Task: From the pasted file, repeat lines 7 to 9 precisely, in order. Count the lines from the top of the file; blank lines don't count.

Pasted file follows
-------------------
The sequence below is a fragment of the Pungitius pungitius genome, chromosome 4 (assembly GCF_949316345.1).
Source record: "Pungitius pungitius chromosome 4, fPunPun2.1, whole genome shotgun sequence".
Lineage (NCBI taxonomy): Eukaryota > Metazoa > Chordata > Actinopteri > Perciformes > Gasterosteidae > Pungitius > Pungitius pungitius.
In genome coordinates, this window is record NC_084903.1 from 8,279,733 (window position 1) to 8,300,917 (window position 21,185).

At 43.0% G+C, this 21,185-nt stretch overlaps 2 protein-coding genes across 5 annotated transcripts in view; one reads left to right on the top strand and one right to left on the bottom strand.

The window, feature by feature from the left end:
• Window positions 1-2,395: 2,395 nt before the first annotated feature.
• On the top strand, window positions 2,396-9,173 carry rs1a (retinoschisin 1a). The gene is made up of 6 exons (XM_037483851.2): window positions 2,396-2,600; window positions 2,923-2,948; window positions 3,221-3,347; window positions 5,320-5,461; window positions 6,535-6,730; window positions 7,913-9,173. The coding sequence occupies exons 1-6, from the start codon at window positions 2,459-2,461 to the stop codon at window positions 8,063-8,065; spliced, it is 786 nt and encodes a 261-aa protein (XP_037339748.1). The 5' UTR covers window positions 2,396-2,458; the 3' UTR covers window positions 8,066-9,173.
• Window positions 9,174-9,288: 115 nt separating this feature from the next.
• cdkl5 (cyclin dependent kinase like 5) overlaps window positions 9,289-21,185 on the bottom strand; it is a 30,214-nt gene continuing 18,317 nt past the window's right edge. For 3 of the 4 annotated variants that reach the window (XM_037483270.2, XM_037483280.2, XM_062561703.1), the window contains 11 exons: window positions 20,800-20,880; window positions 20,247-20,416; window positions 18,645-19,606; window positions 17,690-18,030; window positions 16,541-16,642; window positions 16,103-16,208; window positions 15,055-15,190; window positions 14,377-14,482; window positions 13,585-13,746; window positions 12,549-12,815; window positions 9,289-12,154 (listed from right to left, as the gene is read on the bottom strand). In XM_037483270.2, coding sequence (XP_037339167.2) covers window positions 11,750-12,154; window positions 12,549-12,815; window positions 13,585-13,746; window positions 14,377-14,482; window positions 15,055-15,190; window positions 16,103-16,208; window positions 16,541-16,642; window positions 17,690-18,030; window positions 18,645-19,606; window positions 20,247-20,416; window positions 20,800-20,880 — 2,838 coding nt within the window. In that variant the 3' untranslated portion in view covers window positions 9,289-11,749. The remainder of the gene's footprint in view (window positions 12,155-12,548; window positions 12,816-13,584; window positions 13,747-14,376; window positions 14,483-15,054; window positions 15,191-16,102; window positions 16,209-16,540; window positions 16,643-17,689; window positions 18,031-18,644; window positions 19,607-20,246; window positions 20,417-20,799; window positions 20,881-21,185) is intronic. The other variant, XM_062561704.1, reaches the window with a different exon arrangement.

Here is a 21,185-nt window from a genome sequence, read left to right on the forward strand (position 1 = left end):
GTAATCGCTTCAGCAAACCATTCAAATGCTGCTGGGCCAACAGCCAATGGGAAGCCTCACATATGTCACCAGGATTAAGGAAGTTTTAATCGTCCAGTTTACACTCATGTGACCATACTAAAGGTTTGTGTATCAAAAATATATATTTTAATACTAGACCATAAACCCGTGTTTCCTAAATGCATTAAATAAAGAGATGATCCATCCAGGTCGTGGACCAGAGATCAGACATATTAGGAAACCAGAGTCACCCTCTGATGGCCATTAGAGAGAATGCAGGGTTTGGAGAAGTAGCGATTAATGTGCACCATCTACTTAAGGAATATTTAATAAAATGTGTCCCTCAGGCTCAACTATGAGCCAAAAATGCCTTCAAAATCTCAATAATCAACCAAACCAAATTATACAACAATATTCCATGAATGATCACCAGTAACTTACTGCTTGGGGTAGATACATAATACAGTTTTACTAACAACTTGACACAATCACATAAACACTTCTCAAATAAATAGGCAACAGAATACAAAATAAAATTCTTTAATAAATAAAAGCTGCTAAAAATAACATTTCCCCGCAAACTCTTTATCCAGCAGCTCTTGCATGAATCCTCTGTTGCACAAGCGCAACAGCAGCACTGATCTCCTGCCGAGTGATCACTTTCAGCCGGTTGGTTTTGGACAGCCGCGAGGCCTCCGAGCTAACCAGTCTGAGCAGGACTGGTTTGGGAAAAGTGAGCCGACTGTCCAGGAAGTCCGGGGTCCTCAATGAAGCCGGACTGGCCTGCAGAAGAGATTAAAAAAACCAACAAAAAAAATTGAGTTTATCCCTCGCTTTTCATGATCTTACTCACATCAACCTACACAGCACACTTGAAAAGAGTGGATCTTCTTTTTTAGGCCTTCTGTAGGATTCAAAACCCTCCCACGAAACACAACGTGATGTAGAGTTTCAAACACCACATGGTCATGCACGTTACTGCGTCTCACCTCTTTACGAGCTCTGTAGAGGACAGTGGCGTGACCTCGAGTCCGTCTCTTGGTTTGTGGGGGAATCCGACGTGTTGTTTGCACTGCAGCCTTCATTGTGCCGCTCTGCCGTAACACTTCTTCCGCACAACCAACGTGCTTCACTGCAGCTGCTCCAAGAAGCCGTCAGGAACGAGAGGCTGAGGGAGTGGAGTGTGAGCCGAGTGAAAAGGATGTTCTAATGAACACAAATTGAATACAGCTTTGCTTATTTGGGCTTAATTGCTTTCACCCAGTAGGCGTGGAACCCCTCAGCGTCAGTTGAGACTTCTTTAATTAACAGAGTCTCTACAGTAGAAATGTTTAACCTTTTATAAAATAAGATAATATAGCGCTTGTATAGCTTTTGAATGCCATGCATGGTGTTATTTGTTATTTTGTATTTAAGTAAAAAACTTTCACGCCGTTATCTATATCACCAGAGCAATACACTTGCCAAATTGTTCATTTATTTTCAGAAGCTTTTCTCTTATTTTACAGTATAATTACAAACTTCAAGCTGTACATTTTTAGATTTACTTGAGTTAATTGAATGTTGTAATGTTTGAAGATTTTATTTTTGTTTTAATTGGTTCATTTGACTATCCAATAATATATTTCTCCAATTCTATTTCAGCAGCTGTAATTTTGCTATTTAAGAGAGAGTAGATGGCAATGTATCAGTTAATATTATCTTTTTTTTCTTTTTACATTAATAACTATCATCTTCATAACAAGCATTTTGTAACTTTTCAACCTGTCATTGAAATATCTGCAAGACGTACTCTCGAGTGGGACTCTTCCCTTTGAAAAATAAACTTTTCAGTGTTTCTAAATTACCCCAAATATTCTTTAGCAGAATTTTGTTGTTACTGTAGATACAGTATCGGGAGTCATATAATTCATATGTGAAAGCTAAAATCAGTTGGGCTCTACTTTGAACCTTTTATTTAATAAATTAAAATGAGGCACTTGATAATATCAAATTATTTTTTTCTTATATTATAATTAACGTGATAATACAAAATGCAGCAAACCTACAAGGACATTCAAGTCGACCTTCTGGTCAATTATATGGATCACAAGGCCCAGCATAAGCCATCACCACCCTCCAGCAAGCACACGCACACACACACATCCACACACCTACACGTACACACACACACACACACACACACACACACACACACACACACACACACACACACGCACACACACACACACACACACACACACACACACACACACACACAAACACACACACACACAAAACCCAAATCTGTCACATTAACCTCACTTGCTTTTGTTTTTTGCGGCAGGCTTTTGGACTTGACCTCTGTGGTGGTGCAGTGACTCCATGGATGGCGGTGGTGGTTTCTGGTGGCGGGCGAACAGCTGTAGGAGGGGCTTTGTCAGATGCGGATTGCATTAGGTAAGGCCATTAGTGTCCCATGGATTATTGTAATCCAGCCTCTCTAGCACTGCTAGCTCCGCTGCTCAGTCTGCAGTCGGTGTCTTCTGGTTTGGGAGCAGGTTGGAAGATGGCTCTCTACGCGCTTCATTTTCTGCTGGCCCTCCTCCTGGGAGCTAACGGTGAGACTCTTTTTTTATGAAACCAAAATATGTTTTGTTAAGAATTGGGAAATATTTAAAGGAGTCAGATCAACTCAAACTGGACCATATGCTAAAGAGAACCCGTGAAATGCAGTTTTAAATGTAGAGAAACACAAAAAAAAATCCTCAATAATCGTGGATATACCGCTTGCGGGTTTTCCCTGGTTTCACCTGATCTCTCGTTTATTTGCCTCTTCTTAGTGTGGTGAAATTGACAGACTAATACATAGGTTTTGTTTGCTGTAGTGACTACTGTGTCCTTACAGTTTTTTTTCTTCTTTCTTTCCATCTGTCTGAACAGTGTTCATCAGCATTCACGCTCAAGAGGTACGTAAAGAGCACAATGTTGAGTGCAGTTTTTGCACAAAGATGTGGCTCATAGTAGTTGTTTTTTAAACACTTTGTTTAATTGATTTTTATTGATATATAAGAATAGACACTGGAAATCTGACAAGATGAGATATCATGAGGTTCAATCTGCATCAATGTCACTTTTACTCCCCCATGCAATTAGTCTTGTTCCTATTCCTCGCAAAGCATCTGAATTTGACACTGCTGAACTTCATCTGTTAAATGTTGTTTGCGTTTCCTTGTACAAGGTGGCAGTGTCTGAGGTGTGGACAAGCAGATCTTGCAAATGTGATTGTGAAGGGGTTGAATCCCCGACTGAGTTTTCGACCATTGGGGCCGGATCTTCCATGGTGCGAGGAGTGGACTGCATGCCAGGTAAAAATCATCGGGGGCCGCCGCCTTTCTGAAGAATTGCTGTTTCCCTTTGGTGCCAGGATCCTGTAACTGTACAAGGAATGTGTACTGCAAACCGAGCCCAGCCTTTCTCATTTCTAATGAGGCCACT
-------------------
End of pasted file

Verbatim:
• Window positions 1-2,395: 2,395 nt before the first annotated feature.
• On the top strand, window positions 2,396-9,173 carry rs1a (retinoschisin 1a). The gene is made up of 6 exons (XM_037483851.2): window positions 2,396-2,600; window positions 2,923-2,948; window positions 3,221-3,347; window positions 5,320-5,461; window positions 6,535-6,730; window positions 7,913-9,173. The coding sequence occupies exons 1-6, from the start codon at window positions 2,459-2,461 to the stop codon at window positions 8,063-8,065; spliced, it is 786 nt and encodes a 261-aa protein (XP_037339748.1). The 5' UTR covers window positions 2,396-2,458; the 3' UTR covers window positions 8,066-9,173.
• Window positions 9,174-9,288: 115 nt separating this feature from the next.